Multnomah Falls Is One Of America's Greatest Treasures (2 pages)


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Categories: Nature, places, On The Water, Recreation

The above post went viral on our page:  Amazing to see.  In the fantastic comments, the world shared your beautiful photos with us, and I want to do that justice, so here I have compiled many of those posts in one spot, and will continue to add to them:

I love Oregon especially Corbett Columbia River has so many gorgeous waterfalls hidden around the cascades. Everyone should visit this beauty at least once. PS the bridge isn't too bad

I've stood at the top hanging over the edge holding onto a sturdy bush with my daughters all squealing to snap a certain dramatic picture. It's a really long way down, LOL and I'm hunting for that odd view of the bus size rock that fell down at an earlier time much to the surprise of those standing on the bridge. My attempt at gathering a clear view of the height was from back in the 2005 time frame when we were all crazy-ER! Ha, ha.........

This picture on the walk up to the top on the left side of the falls.

The Columbia River, Klamath River in Northern California, and Fraser River in Southern British Columbia are the only three rivers connecting the east-side watersheds of the Cascade Mountain Range to the Pacific Ocean. Each river has created a gorge through the Cascade Mountain Range. The Columbia River Gorge marks the state line between Oregon and Washington. The wide range of elevation and precipitation makes the Columbia River Gorge an extremely diverse and dynamic place. Ranging from 4,000 feet (1,200 m) to sea level, and transitioning from 100 inches (2,500 mm) of precipitation to only 10 inches (250 mm) in 80 miles (130 km), the Gorge creates a diverse collection of ecosystems from the temperate rain forest on the western end—with an average annual precipitation of 75 to 100 inches (1,900 to 2,500 mm)—to the eastern grasslands with average annual precipitation between 10 and 15 inches (250 and 380 mm), to a transitional dry woodland between Hood River and The Dalles.[citation needed] Isolated micro-habitats have allowed for many species of endemic plants and animals to prosper, including at least 13 endemic wildflowers.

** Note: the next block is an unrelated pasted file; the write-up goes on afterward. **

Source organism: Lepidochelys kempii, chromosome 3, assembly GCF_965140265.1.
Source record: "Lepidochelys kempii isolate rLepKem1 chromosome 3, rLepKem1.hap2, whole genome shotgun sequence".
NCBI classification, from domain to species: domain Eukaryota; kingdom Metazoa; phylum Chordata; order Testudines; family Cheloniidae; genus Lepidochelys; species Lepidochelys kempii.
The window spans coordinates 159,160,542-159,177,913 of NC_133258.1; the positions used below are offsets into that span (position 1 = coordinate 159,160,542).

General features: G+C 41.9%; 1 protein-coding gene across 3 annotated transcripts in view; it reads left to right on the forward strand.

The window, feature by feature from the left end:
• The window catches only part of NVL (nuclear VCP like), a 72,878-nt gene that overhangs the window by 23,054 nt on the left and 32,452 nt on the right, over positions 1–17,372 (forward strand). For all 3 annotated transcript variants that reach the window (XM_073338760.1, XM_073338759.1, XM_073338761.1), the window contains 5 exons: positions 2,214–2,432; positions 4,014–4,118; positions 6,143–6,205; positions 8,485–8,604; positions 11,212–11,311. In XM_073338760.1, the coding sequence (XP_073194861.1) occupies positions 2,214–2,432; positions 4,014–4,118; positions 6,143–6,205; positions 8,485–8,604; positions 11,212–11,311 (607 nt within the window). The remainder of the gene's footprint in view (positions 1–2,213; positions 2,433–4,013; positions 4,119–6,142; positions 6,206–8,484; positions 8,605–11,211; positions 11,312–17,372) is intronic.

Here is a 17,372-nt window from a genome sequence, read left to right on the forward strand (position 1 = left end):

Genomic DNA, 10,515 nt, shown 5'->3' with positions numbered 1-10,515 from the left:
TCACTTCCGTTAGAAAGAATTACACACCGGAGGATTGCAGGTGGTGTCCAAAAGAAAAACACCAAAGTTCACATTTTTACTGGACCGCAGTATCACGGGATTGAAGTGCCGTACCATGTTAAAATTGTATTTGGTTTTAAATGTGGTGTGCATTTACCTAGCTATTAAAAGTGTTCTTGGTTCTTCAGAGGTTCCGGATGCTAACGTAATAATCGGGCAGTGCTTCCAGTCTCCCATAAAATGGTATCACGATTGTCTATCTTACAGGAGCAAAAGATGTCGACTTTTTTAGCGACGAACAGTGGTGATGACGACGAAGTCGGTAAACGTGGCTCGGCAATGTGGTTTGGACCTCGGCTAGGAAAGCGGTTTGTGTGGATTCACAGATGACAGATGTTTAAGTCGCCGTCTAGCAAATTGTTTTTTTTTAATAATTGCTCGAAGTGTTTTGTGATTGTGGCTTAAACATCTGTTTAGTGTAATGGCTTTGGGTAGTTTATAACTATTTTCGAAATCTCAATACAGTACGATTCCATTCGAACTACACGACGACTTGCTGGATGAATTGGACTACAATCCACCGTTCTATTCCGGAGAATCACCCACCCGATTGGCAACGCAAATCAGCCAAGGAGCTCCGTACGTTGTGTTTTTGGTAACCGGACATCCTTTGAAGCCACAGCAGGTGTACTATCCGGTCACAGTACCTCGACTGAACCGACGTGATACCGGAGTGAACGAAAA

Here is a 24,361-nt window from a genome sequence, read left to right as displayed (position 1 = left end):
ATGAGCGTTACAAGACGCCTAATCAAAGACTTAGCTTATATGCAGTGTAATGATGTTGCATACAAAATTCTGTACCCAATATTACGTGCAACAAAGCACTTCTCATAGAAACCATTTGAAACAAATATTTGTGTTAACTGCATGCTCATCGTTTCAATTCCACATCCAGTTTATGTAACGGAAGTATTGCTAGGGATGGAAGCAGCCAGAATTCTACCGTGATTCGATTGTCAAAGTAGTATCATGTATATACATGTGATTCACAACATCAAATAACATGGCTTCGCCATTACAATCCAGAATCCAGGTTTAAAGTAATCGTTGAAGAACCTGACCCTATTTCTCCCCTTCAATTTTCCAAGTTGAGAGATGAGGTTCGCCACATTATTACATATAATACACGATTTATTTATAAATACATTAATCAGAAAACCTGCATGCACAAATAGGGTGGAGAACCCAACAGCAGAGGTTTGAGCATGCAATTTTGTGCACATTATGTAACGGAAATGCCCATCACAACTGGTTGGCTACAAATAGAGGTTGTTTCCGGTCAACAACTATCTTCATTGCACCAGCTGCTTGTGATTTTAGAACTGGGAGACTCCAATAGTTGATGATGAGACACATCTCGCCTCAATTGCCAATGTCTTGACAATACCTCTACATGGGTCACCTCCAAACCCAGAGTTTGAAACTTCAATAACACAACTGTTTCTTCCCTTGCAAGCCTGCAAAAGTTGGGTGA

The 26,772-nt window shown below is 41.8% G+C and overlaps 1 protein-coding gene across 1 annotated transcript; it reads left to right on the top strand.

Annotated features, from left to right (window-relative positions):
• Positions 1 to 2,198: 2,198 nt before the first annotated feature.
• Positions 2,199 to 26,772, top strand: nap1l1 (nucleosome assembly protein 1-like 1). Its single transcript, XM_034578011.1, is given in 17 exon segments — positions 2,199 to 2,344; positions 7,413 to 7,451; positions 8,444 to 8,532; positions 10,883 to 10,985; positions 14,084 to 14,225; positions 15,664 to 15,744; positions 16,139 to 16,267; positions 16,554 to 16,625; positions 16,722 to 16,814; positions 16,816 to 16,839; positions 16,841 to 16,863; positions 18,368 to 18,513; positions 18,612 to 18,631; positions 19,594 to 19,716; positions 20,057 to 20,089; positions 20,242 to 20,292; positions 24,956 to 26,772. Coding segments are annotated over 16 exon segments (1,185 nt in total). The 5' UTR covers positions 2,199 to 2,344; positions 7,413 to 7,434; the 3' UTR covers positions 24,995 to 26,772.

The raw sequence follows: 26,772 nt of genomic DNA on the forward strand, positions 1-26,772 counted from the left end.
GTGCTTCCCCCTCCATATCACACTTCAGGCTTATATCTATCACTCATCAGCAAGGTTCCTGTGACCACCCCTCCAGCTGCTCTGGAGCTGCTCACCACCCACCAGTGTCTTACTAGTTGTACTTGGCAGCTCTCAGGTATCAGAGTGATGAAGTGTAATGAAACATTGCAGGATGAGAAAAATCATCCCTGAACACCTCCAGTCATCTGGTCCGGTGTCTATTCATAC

The Gorge transitions between temperate rainforest to dry grasslands in only 80 miles, hosting a dramatic change in scenery while driving down I-84. In the western, temperate rainforest areas, forests are marked bybigleaf maples, Douglas Fir, and Western hemlock, all covered in epiphytes. In the transition zone (between Hood River and The Dalles), vegetation turns to Oregon white oak, Ponderosa pine, and cottonwood. At the eastern end, the forests make way for expansive grasslands, with occasional pockets of lodgepole pine and Ponderosa pine.

Atmospheric pressure differentials east and west of the Cascades create a wind tunnel effect in the deep cut of the gorge, generating 35 mph (56 km/h) winds that make it a popular windsurfing and kitesurfing location.

The Gorge is a popular destination for hiking, biking, sight-seeing, fishing, and watersports. The area is known for its high concentration of waterfalls, with over 90 on the Oregon side of the Gorge alone.[1] Many are along the Historic Columbia River Highway, including the notable 620-foot (190 m)-high Multnomah Falls.

Trails and day use sites are maintained by the Forest Service and many Oregon and Washington state parks.  ~Wikepedia

Here's more of the beauty of the Columbia River Gorge.  Oregon is beautiful!

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